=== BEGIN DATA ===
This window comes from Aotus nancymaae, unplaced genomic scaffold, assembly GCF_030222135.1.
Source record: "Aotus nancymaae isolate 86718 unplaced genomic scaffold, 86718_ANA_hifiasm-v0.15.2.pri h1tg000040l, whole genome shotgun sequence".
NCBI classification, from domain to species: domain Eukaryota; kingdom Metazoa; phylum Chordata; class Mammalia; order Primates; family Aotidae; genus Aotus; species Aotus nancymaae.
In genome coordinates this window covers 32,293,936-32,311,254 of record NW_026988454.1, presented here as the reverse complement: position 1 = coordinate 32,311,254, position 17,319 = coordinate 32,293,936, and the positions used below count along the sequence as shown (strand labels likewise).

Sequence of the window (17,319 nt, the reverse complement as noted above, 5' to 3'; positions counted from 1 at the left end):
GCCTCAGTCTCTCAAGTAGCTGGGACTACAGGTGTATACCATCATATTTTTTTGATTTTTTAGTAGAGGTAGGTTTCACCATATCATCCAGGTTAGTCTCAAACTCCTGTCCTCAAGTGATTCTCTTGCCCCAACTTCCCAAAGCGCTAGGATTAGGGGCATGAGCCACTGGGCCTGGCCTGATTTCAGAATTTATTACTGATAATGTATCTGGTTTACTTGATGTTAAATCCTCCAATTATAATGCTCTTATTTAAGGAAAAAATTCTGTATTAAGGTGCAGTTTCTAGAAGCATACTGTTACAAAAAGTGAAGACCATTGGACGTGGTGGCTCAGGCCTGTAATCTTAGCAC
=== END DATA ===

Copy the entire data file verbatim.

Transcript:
This window comes from Aotus nancymaae, unplaced genomic scaffold, assembly GCF_030222135.1.
Source record: "Aotus nancymaae isolate 86718 unplaced genomic scaffold, 86718_ANA_hifiasm-v0.15.2.pri h1tg000040l, whole genome shotgun sequence".
NCBI classification, from domain to species: domain Eukaryota; kingdom Metazoa; phylum Chordata; class Mammalia; order Primates; family Aotidae; genus Aotus; species Aotus nancymaae.
In genome coordinates this window covers 32,293,936-32,311,254 of record NW_026988454.1, presented here as the reverse complement: position 1 = coordinate 32,311,254, position 17,319 = coordinate 32,293,936, and the positions used below count along the sequence as shown (strand labels likewise).

Sequence of the window (17,319 nt, the reverse complement as noted above, 5' to 3'; positions counted from 1 at the left end):
GCCTCAGTCTCTCAAGTAGCTGGGACTACAGGTGTATACCATCATATTTTTTTGATTTTTTAGTAGAGGTAGGTTTCACCATATCATCCAGGTTAGTCTCAAACTCCTGTCCTCAAGTGATTCTCTTGCCCCAACTTCCCAAAGCGCTAGGATTAGGGGCATGAGCCACTGGGCCTGGCCTGATTTCAGAATTTATTACTGATAATGTATCTGGTTTACTTGATGTTAAATCCTCCAATTATAATGCTCTTATTTAAGGAAAAAATTCTGTATTAAGGTGCAGTTTCTAGAAGCATACTGTTACAAAAAGTGAAGACCATTGGACGTGGTGGCTCAGGCCTGTAATCTTAGCAC